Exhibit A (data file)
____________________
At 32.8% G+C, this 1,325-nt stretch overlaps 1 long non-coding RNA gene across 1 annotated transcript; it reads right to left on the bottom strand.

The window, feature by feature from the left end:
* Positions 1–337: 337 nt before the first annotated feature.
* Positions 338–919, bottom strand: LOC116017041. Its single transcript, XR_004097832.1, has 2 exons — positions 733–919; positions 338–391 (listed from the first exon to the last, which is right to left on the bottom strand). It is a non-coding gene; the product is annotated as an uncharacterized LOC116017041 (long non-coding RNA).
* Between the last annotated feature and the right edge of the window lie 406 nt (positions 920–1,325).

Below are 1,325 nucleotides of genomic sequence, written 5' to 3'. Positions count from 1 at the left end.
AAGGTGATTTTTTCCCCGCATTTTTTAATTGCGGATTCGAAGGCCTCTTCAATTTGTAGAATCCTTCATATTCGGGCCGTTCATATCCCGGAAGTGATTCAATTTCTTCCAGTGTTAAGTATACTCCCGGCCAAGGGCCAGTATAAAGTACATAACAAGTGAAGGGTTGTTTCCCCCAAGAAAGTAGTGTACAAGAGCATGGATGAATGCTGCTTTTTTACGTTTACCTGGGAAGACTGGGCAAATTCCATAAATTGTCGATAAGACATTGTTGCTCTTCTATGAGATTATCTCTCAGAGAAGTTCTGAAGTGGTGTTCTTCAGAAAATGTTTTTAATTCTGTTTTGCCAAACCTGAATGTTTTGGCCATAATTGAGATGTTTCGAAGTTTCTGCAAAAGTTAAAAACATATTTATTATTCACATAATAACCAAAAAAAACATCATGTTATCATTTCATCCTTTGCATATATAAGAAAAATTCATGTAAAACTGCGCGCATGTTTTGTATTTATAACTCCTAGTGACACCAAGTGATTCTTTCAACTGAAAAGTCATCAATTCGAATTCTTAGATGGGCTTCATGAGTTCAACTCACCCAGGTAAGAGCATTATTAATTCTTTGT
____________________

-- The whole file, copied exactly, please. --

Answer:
At 32.8% G+C, this 1,325-nt stretch overlaps 1 long non-coding RNA gene across 1 annotated transcript; it reads right to left on the bottom strand.

The window, feature by feature from the left end:
* Positions 1–337: 337 nt before the first annotated feature.
* Positions 338–919, bottom strand: LOC116017041. Its single transcript, XR_004097832.1, has 2 exons — positions 733–919; positions 338–391 (listed from the first exon to the last, which is right to left on the bottom strand). It is a non-coding gene; the product is annotated as an uncharacterized LOC116017041 (long non-coding RNA).
* Between the last annotated feature and the right edge of the window lie 406 nt (positions 920–1,325).

Below are 1,325 nucleotides of genomic sequence, written 5' to 3'. Positions count from 1 at the left end.
AAGGTGATTTTTTCCCCGCATTTTTTAATTGCGGATTCGAAGGCCTCTTCAATTTGTAGAATCCTTCATATTCGGGCCGTTCATATCCCGGAAGTGATTCAATTTCTTCCAGTGTTAAGTATACTCCCGGCCAAGGGCCAGTATAAAGTACATAACAAGTGAAGGGTTGTTTCCCCCAAGAAAGTAGTGTACAAGAGCATGGATGAATGCTGCTTTTTTACGTTTACCTGGGAAGACTGGGCAAATTCCATAAATTGTCGATAAGACATTGTTGCTCTTCTATGAGATTATCTCTCAGAGAAGTTCTGAAGTGGTGTTCTTCAGAAAATGTTTTTAATTCTGTTTTGCCAAACCTGAATGTTTTGGCCATAATTGAGATGTTTCGAAGTTTCTGCAAAAGTTAAAAACATATTTATTATTCACATAATAACCAAAAAAAACATCATGTTATCATTTCATCCTTTGCATATATAAGAAAAATTCATGTAAAACTGCGCGCATGTTTTGTATTTATAACTCCTAGTGACACCAAGTGATTCTTTCAACTGAAAAGTCATCAATTCGAATTCTTAGATGGGCTTCATGAGTTCAACTCACCCAGGTAAGAGCATTATTAATTCTTTGT